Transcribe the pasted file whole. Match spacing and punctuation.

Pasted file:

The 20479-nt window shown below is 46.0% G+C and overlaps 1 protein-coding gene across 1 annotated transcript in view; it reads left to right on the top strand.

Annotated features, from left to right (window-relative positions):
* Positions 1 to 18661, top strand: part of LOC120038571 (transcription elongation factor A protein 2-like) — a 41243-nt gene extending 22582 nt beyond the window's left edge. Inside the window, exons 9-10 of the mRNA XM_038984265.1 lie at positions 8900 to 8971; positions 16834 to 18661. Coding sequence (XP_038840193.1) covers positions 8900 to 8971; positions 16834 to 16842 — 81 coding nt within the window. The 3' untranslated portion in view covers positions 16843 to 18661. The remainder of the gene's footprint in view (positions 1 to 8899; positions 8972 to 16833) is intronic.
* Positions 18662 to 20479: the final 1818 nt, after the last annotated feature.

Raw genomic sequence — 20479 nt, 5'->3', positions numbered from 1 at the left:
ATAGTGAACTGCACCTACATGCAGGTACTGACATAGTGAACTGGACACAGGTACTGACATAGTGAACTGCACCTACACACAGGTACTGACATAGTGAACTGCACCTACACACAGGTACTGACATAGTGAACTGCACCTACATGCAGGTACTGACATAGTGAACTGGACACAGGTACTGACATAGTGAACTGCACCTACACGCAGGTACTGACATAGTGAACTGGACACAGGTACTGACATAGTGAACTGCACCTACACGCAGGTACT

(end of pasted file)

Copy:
The 20479-nt window shown below is 46.0% G+C and overlaps 1 protein-coding gene across 1 annotated transcript in view; it reads left to right on the top strand.

Annotated features, from left to right (window-relative positions):
* Positions 1 to 18661, top strand: part of LOC120038571 (transcription elongation factor A protein 2-like) — a 41243-nt gene extending 22582 nt beyond the window's left edge. Inside the window, exons 9-10 of the mRNA XM_038984265.1 lie at positions 8900 to 8971; positions 16834 to 18661. Coding sequence (XP_038840193.1) covers positions 8900 to 8971; positions 16834 to 16842 — 81 coding nt within the window. The 3' untranslated portion in view covers positions 16843 to 18661. The remainder of the gene's footprint in view (positions 1 to 8899; positions 8972 to 16833) is intronic.
* Positions 18662 to 20479: the final 1818 nt, after the last annotated feature.

Raw genomic sequence — 20479 nt, 5'->3', positions numbered from 1 at the left:
ATAGTGAACTGCACCTACATGCAGGTACTGACATAGTGAACTGGACACAGGTACTGACATAGTGAACTGCACCTACACACAGGTACTGACATAGTGAACTGCACCTACACACAGGTACTGACATAGTGAACTGCACCTACATGCAGGTACTGACATAGTGAACTGGACACAGGTACTGACATAGTGAACTGCACCTACACGCAGGTACTGACATAGTGAACTGGACACAGGTACTGACATAGTGAACTGCACCTACACGCAGGTACT